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EPA Scrutinizes Cargo Ships’ Emissions

cargo-ship2Importers and exporters may face extra costs and regulations as the Environmental Protection Agency steps up its oversight of cargo ship emissions.

EPA Administrator Lisa Jackson announced a new proposal to regulate maritime emissions March 30 at a press conference.

In a proposal to the United Nation’s International Maritime Organization, the EPA is seeking stricter emissions standards on oil tankers and other large ships within a 230-mile buffer zone around U.S. coasts. The EPA wants to cut sulfur in fuel by 98%, particulate matter emissions by 85% and nitrogen oxide emissions by 80% from current global requirements, according to the Wall Street Journal.

The EPA is proposing that ships use fuel with less than 1,000 parts per million of sulfur beginning in 2015, and that by 2016 newly constructed ships use advanced emission-control technologies. EPA expects the UN to review the proposal in July and perhaps approve it early next year.

Pressure has been mounting for the EPA to regulate emissions from cargo ships that troll in and out of the nation’s many ports of call. A new report from the EPA’s Inspector General criticizes the agency for not regulating foreign-flagged cargo vessels. These ships make up about 90 percent of the traffic coming into U.S. ports, according to the Los Angeles Times’ Greenspace blog.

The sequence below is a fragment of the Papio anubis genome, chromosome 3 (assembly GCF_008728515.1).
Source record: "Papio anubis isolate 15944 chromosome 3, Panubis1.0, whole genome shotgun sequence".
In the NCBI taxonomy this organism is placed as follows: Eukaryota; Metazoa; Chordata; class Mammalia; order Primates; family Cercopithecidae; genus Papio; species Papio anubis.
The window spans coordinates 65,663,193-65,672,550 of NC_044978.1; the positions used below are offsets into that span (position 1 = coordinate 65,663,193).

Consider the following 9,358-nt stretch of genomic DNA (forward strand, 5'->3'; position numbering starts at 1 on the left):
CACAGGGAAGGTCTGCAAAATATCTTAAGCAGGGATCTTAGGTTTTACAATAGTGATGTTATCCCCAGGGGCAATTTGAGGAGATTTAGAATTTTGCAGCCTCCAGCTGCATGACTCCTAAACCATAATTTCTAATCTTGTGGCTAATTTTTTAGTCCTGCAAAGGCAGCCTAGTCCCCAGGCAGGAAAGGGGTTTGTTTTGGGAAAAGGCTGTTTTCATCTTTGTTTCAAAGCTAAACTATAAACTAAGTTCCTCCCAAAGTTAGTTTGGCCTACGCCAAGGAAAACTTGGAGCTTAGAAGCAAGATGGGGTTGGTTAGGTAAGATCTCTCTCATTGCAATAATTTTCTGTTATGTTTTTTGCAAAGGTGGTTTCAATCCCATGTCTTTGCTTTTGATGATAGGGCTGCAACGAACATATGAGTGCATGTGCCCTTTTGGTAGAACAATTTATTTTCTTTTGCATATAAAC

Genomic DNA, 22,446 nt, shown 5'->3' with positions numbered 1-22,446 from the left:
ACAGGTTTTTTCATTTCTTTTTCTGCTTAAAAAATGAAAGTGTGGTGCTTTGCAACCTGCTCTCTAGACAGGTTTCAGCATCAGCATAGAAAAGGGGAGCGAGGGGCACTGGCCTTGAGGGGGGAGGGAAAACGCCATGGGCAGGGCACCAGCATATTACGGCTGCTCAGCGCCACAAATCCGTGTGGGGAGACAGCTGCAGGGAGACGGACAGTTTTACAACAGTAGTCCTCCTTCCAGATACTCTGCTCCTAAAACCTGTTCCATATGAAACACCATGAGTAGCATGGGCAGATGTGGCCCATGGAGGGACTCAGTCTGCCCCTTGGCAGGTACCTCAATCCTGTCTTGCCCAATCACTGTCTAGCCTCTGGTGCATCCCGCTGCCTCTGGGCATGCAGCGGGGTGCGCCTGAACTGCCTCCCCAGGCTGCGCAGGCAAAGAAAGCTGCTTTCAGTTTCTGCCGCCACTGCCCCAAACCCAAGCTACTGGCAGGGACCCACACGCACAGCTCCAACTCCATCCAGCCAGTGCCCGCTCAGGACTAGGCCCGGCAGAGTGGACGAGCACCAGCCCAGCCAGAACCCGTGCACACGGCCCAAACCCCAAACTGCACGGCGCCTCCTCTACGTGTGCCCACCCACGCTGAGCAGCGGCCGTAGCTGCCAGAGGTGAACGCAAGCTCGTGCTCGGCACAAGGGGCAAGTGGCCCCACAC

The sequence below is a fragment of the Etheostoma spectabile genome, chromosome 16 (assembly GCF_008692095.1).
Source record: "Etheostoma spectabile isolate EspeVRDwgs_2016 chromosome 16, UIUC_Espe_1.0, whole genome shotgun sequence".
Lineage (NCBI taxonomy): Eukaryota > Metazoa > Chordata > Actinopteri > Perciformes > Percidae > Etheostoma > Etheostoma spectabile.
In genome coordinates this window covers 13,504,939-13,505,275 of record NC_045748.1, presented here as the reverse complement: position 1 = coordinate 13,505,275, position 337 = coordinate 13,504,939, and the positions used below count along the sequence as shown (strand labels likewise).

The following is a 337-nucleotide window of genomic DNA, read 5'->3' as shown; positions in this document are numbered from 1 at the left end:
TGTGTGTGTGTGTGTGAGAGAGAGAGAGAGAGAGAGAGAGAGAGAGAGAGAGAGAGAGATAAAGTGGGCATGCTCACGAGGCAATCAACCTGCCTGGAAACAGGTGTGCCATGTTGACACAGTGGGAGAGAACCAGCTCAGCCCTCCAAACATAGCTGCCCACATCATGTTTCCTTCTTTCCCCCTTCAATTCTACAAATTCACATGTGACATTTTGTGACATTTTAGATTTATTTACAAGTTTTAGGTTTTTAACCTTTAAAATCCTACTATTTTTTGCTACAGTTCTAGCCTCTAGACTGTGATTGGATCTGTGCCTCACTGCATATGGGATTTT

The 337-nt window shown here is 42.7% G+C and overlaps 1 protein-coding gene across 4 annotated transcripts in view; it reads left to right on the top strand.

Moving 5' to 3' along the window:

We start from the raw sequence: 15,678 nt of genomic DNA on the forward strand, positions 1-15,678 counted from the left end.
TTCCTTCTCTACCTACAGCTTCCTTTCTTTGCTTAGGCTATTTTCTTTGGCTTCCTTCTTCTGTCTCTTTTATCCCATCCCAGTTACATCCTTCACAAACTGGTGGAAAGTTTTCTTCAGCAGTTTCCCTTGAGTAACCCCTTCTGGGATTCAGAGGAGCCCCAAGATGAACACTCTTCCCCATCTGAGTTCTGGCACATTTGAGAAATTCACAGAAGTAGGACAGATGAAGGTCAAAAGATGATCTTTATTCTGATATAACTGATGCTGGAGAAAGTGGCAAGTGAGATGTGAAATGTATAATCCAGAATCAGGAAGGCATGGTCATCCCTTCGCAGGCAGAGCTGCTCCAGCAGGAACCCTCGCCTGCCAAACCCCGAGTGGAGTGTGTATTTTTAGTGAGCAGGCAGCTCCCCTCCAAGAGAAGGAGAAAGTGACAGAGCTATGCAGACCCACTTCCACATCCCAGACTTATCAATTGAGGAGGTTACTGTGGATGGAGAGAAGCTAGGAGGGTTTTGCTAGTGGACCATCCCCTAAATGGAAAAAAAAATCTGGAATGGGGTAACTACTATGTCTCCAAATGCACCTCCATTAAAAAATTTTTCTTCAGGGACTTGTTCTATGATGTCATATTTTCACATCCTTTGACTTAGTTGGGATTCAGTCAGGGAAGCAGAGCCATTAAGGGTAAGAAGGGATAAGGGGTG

Because marine vessels have traditionally fallen under international jurisdiction, the U.S. has shown reluctance to regulate their emissions. Ships that burn bunker fuel are known to emit toxins and smog-forming particulates.

The U.S. has about 360 commercial sea and river ports.

According to the Environmental Defense Fund, large ships account for three percent of global emissions.

The UK shipping industry is advocating an emissions trading system for ships that would put a price on maritime carbon emissions, thus speeding up the drive for cleaner shipping technology.

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